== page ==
Callimachus Nike Monument ‘Restored’

From the ANA:

The Nike Monument erected in honour of the ancient military commander Callimachus after the Battle of Marathon, its various surviving shards reassembled for the first time to resemble the form they would have had in antiquity, was unveiled in the new Acropolis Museum on Tuesday by Culture and Tourism Minister Pavlos Geroulanos.

In statements at the unveiling, Geroulanos emphasised the importance of the monument 2,500 years after the historic battle, an event broadly regarded as a pivotal moment in the history of European culture.

In 490 B.C. when the Battle of Marathon took place Callimachus was then a ‘polemarch’ or supreme military commander of Athens. With the 10 Athenian generals evenly divided over whether to do battle or surrender to the Persian invasion force, it was he that cast the deciding vote that sent the Athenians into battle and on to their final victory over the Persian Empire.

“Everything now rests of you,” Geroulanos said, quoting directly from the description given by the ancient historian Herodotus of a hypothetical conversation between Callimachus and Miltiades – the general that led the battle and earned Greeks their victory – just before the polemarch cast his vote.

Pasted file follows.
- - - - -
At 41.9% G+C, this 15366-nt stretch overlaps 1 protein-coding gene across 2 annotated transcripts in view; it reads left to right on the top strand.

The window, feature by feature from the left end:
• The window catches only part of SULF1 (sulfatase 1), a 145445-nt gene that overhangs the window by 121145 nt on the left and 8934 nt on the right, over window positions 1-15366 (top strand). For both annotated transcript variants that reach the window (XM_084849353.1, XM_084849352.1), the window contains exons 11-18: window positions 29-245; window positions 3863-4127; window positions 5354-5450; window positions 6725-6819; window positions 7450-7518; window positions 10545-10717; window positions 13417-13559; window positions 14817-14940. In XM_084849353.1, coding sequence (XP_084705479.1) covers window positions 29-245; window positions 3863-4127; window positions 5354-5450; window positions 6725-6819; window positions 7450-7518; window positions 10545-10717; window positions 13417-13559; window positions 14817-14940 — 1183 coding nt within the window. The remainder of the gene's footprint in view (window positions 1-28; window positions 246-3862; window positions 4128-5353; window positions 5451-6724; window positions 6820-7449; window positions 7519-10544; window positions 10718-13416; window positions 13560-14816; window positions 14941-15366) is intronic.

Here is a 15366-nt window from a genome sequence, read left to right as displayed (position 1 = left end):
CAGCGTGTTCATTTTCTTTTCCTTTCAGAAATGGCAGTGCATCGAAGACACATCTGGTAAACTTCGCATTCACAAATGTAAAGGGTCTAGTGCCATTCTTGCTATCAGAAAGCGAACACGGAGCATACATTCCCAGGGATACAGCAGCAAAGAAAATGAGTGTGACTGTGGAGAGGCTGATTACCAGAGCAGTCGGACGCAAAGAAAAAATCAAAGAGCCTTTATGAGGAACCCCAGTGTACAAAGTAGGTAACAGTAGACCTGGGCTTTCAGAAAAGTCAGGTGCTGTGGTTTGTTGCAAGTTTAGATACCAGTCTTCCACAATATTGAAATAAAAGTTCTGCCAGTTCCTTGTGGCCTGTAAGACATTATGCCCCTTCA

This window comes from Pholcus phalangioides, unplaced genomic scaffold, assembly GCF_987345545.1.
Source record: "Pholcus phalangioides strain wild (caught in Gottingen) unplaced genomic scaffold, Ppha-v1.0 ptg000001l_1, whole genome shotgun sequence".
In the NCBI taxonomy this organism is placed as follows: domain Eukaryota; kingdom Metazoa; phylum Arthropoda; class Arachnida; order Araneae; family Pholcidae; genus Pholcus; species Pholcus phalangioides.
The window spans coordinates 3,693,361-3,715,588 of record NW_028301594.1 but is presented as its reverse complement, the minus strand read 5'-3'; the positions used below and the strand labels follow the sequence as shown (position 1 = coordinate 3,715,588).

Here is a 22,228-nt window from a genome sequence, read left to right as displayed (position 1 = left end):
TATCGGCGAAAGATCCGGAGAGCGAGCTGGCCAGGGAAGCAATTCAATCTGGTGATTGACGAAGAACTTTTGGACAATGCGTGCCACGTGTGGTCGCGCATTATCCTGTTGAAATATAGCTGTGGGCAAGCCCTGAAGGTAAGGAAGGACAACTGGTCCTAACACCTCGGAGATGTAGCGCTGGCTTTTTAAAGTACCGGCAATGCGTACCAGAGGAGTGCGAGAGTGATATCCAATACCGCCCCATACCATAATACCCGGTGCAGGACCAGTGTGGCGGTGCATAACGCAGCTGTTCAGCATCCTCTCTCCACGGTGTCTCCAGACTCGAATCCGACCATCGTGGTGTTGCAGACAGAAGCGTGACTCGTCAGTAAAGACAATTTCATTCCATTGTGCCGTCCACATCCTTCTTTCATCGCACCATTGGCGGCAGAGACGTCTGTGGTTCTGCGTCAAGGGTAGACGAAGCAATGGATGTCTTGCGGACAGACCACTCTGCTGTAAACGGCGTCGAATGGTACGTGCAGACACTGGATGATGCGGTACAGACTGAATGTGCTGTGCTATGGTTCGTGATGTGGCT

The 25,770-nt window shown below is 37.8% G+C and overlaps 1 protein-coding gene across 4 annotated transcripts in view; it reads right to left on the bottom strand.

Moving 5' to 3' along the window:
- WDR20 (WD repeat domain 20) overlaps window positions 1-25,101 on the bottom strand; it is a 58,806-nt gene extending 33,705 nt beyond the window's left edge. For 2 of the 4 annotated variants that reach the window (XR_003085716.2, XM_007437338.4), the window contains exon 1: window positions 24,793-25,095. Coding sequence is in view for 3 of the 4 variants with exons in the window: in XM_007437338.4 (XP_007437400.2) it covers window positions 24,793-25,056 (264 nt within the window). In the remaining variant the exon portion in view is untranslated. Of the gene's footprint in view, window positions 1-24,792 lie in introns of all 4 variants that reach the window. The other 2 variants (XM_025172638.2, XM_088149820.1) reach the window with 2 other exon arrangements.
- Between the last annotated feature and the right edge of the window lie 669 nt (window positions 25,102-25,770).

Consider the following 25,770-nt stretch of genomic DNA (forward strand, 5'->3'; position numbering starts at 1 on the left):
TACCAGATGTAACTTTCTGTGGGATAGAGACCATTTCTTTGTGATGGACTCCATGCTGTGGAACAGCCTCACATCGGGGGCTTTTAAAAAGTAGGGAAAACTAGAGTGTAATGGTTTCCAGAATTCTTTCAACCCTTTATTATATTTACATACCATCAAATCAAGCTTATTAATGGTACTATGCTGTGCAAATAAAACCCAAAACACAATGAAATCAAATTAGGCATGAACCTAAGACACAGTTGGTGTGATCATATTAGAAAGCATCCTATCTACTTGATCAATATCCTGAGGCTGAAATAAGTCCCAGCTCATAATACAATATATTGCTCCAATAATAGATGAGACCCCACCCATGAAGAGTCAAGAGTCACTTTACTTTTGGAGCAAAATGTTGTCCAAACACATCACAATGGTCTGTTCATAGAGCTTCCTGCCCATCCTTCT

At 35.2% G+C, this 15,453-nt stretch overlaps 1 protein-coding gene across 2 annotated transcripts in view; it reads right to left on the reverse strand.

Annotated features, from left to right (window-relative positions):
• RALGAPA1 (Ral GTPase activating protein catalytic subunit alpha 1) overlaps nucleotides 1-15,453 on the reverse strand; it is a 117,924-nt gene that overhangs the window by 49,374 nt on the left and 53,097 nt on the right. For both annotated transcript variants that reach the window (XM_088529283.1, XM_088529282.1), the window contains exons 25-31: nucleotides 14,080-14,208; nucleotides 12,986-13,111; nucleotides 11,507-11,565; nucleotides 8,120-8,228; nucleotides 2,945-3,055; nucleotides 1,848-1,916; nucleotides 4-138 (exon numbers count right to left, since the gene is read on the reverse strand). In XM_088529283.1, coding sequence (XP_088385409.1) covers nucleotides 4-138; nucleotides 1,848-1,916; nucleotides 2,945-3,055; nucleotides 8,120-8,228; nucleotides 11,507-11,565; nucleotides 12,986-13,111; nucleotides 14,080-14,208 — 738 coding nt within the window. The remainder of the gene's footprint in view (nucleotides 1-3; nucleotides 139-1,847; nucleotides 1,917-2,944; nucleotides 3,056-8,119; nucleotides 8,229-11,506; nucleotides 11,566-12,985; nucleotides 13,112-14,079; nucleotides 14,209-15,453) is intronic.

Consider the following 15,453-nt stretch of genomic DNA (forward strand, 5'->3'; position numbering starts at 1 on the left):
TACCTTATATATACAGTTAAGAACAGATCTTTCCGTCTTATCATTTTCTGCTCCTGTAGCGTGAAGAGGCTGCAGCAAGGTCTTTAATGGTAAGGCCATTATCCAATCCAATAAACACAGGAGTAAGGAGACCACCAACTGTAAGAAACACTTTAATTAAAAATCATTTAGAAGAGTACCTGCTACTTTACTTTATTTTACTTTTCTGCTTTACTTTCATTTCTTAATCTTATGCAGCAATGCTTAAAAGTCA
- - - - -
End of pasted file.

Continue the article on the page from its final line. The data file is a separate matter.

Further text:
“Today we are not unveiling the monument of just another general but a monument to a democratic process that changed the course of history,” the minister stressed.

Callimachus took part in the battle himself, leading the right wing of the Greek army, but was killed during the fighting. His statue was erected atop of the Athens Acropolis.

According to Prof. Dimitris Pantermalis, the curator of the new Acropolis Museum, the monument has been reconstructed in a modern fashion, using only the original shards in their correct positions, so that a visitor might be able to see the authentic version.

The remnants of the 4.68-metre monument have been affixed to a metal column that holds the various parts in place and is built so that additional fragments might be attached if they are found. It is on display in the museum’s Archaic Monuments’ section.

A short distance from the original there also stands a copy showing archaeologists’ best estimate of what the monument might have looked like when it was whole.

The unveiling of the Nike monument was among a series of events scheduled by the culture and tourism ministry to celebrate the 2,500th anniversary since the Battle of Marathon, which will culminate in the holding of the 28th Classic Athens Marathon on Sunday, in which more than 20,000 athletes from all over the world will take part.

Somewhat strangely, the Xinhua coverage seems to have the best photo:

From Xinhua

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